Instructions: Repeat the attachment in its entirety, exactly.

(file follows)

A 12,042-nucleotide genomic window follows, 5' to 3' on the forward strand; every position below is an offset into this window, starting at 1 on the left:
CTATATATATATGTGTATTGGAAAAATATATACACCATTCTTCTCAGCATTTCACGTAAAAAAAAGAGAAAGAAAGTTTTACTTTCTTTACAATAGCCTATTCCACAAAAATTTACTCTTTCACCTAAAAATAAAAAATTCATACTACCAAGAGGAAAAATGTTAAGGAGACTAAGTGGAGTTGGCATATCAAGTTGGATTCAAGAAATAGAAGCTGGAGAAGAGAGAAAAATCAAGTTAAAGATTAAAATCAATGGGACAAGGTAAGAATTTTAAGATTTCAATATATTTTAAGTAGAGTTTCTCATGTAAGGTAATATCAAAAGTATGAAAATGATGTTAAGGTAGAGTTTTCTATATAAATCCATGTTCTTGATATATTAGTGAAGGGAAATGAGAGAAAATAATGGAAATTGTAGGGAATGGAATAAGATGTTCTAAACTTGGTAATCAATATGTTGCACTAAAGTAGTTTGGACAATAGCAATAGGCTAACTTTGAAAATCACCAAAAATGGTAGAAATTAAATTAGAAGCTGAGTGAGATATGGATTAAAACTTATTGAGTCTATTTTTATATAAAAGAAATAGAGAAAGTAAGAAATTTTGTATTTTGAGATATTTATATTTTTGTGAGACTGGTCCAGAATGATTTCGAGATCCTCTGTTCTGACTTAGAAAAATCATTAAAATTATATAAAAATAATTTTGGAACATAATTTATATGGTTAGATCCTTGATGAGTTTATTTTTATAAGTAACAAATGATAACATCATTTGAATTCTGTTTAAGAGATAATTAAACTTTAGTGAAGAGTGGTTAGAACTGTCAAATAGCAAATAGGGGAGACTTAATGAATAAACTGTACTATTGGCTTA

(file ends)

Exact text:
A 12,042-nucleotide genomic window follows, 5' to 3' on the forward strand; every position below is an offset into this window, starting at 1 on the left:
CTATATATATATGTGTATTGGAAAAATATATACACCATTCTTCTCAGCATTTCACGTAAAAAAAAGAGAAAGAAAGTTTTACTTTCTTTACAATAGCCTATTCCACAAAAATTTACTCTTTCACCTAAAAATAAAAAATTCATACTACCAAGAGGAAAAATGTTAAGGAGACTAAGTGGAGTTGGCATATCAAGTTGGATTCAAGAAATAGAAGCTGGAGAAGAGAGAAAAATCAAGTTAAAGATTAAAATCAATGGGACAAGGTAAGAATTTTAAGATTTCAATATATTTTAAGTAGAGTTTCTCATGTAAGGTAATATCAAAAGTATGAAAATGATGTTAAGGTAGAGTTTTCTATATAAATCCATGTTCTTGATATATTAGTGAAGGGAAATGAGAGAAAATAATGGAAATTGTAGGGAATGGAATAAGATGTTCTAAACTTGGTAATCAATATGTTGCACTAAAGTAGTTTGGACAATAGCAATAGGCTAACTTTGAAAATCACCAAAAATGGTAGAAATTAAATTAGAAGCTGAGTGAGATATGGATTAAAACTTATTGAGTCTATTTTTATATAAAAGAAATAGAGAAAGTAAGAAATTTTGTATTTTGAGATATTTATATTTTTGTGAGACTGGTCCAGAATGATTTCGAGATCCTCTGTTCTGACTTAGAAAAATCATTAAAATTATATAAAAATAATTTTGGAACATAATTTATATGGTTAGATCCTTGATGAGTTTATTTTTATAAGTAACAAATGATAACATCATTTGAATTCTGTTTAAGAGATAATTAAACTTTAGTGAAGAGTGGTTAGAACTGTCAAATAGCAAATAGGGGAGACTTAATGAATAAACTGTACTATTGGCTTA